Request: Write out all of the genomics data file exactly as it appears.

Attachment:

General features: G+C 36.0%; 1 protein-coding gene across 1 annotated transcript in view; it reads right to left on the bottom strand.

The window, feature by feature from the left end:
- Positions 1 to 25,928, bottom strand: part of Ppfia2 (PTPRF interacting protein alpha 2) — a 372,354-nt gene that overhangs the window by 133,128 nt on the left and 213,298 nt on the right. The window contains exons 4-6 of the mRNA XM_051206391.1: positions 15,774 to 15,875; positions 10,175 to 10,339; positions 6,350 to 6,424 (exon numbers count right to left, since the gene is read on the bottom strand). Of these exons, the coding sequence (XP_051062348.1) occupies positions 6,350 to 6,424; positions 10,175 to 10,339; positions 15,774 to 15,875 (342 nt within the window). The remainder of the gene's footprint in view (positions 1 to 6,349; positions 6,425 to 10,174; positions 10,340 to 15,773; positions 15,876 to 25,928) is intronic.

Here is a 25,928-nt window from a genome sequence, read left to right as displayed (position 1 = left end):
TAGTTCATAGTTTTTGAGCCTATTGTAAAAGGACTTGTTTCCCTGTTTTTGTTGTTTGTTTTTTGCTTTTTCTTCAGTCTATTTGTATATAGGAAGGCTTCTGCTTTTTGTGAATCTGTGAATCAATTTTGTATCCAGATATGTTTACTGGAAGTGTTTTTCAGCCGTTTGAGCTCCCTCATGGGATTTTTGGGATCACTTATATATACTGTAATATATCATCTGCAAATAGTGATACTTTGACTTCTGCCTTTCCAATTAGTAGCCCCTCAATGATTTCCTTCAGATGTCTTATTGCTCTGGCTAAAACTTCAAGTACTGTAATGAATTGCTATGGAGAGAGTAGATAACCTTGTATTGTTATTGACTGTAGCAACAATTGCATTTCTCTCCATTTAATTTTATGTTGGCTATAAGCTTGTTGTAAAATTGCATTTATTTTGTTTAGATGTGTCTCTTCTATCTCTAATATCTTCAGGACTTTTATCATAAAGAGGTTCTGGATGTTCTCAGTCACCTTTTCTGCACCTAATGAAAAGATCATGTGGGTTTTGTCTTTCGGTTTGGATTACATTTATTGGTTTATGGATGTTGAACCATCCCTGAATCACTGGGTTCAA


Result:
General features: G+C 36.0%; 1 protein-coding gene across 1 annotated transcript in view; it reads right to left on the bottom strand.

The window, feature by feature from the left end:
- Positions 1 to 25,928, bottom strand: part of Ppfia2 (PTPRF interacting protein alpha 2) — a 372,354-nt gene that overhangs the window by 133,128 nt on the left and 213,298 nt on the right. The window contains exons 4-6 of the mRNA XM_051206391.1: positions 15,774 to 15,875; positions 10,175 to 10,339; positions 6,350 to 6,424 (exon numbers count right to left, since the gene is read on the bottom strand). Of these exons, the coding sequence (XP_051062348.1) occupies positions 6,350 to 6,424; positions 10,175 to 10,339; positions 15,774 to 15,875 (342 nt within the window). The remainder of the gene's footprint in view (positions 1 to 6,349; positions 6,425 to 10,174; positions 10,340 to 15,773; positions 15,876 to 25,928) is intronic.

Here is a 25,928-nt window from a genome sequence, read left to right as displayed (position 1 = left end):
TAGTTCATAGTTTTTGAGCCTATTGTAAAAGGACTTGTTTCCCTGTTTTTGTTGTTTGTTTTTTGCTTTTTCTTCAGTCTATTTGTATATAGGAAGGCTTCTGCTTTTTGTGAATCTGTGAATCAATTTTGTATCCAGATATGTTTACTGGAAGTGTTTTTCAGCCGTTTGAGCTCCCTCATGGGATTTTTGGGATCACTTATATATACTGTAATATATCATCTGCAAATAGTGATACTTTGACTTCTGCCTTTCCAATTAGTAGCCCCTCAATGATTTCCTTCAGATGTCTTATTGCTCTGGCTAAAACTTCAAGTACTGTAATGAATTGCTATGGAGAGAGTAGATAACCTTGTATTGTTATTGACTGTAGCAACAATTGCATTTCTCTCCATTTAATTTTATGTTGGCTATAAGCTTGTTGTAAAATTGCATTTATTTTGTTTAGATGTGTCTCTTCTATCTCTAATATCTTCAGGACTTTTATCATAAAGAGGTTCTGGATGTTCTCAGTCACCTTTTCTGCACCTAATGAAAAGATCATGTGGGTTTTGTCTTTCGGTTTGGATTACATTTATTGGTTTATGGATGTTGAACCATCCCTGAATCACTGGGTTCAA